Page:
• Concentrating efforts along the right priorities in an effective manner
  • Honing attention, time and energy into fulfilling specific responsibilities
  • Guarding against distractions and saying “no” to that which degrades high-quality performance

I often find it helpful to define something in both positive and negative terms when I want to understand it more – to consider it for both what it is, and what it is not. 

In this case:

  • Focus is concentration, assessment, attentiveness, thoughtfulness or awareness.
  • Focus is not willpower, determination, effort or intention.
Now all the qualities above are good and worthwhile for their own purposes, but to truly understand the benefits of focus, it can help us to first peel away the things that may actually be distractions.

Think of a sailor in the crow’s nest on top of a mast, serving as the lookout. Now he may be particularly determined to see what he needs to see (ships, land, kraken, etc.) and that’s great, but that alone will not help him notice what he needs to see. Good vision is typically not an effort-driven endeavor (squinting aside) and has more to do with having the right equipment (good eyes, or a telescope). If this sailor’s strategy for being a lookout is only based on his good intentions and hard work, he could actually set himself up for failure.

What will help Gilligan the most is to know his part in the crew, free himself from distractions, remove obstructions from his view, and devote himself to assessment. Knowing whether the sails are properly trimmed, the decks are swabbed, and the parrots are crackered won’t benefit our dutiful lookout. But making a habit of reviewing the horizon will give him the best chance at avoiding dangers and keeping the ship safe.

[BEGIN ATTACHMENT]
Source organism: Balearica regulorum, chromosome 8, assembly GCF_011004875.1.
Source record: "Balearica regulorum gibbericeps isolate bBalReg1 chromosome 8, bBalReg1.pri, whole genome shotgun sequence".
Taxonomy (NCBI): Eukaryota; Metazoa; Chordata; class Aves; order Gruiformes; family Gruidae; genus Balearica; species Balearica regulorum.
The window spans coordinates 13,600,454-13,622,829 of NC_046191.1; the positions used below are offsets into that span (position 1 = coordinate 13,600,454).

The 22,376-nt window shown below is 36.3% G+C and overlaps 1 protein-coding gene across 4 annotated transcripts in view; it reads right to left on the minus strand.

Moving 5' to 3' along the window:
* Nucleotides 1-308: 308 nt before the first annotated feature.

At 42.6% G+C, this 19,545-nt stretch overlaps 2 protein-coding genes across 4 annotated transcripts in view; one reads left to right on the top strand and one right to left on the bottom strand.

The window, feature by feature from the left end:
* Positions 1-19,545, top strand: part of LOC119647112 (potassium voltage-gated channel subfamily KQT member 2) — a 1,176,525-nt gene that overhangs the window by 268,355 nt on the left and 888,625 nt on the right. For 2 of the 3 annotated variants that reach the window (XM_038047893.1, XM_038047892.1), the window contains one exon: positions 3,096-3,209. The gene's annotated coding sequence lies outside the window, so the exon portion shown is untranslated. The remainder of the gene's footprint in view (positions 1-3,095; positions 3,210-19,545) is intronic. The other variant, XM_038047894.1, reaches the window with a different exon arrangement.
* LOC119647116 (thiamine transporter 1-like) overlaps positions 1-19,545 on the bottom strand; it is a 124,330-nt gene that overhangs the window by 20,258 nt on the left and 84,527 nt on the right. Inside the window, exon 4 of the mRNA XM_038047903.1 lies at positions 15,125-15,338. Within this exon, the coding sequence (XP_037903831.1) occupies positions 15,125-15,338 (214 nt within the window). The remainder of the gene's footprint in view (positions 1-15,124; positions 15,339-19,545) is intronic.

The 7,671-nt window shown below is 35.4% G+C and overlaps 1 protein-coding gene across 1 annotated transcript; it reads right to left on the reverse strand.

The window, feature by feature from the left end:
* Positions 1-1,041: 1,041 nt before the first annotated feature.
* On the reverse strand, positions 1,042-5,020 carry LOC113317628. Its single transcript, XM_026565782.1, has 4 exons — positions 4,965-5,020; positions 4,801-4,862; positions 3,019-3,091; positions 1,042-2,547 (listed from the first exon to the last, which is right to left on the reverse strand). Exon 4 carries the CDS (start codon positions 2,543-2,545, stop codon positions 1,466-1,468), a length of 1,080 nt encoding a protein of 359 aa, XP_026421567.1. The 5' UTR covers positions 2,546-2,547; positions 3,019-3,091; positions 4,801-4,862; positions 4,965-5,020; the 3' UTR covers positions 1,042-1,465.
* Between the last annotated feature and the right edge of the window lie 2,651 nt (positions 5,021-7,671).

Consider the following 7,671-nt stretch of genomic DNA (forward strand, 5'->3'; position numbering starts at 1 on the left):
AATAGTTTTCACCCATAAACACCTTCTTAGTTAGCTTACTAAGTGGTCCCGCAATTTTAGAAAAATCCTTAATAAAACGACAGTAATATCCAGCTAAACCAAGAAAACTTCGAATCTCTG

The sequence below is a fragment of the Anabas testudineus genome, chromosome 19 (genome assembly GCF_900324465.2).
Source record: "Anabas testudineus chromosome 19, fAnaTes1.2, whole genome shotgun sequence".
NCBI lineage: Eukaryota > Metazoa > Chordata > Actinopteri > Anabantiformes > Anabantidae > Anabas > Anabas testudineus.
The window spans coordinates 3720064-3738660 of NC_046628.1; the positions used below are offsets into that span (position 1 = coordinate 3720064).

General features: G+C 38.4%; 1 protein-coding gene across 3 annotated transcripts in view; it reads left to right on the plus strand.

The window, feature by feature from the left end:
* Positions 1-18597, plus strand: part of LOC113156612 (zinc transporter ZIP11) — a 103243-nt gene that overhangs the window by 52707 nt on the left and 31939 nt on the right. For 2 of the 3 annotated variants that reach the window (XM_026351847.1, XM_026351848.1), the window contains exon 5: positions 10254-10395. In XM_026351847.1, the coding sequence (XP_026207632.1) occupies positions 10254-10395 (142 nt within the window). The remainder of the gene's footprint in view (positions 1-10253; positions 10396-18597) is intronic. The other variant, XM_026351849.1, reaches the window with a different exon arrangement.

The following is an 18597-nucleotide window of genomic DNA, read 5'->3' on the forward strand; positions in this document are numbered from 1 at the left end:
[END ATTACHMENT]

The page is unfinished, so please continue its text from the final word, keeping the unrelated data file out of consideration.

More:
Working with E-rate, much like sailing, is a complex process and can be easily affected by distractions. There are appropriate times to knock down distractions and act on what pops up unexpectedly. But in the rhythm of the process, don’t neglect to keep your focus. Take a look at your procedures, your goals and your resources and make sure they align with the program rules, the E-rate calendar and your needs. Your good effort will no doubt be required, but taking the time to focus your effort in the right places, tasks or processes in the first place will help you keep your own personal E-rate boat afloat. 

Key Words and Phrases
To concentrate attention; Emphasis; Fasten; Center; Train; To have a clear perception; To bring to focus.

Opposite Terms
Blurry; Out of focus; Without direction.


GuideMarks – Distinguishing Characteristics of FFL E-rate Guides

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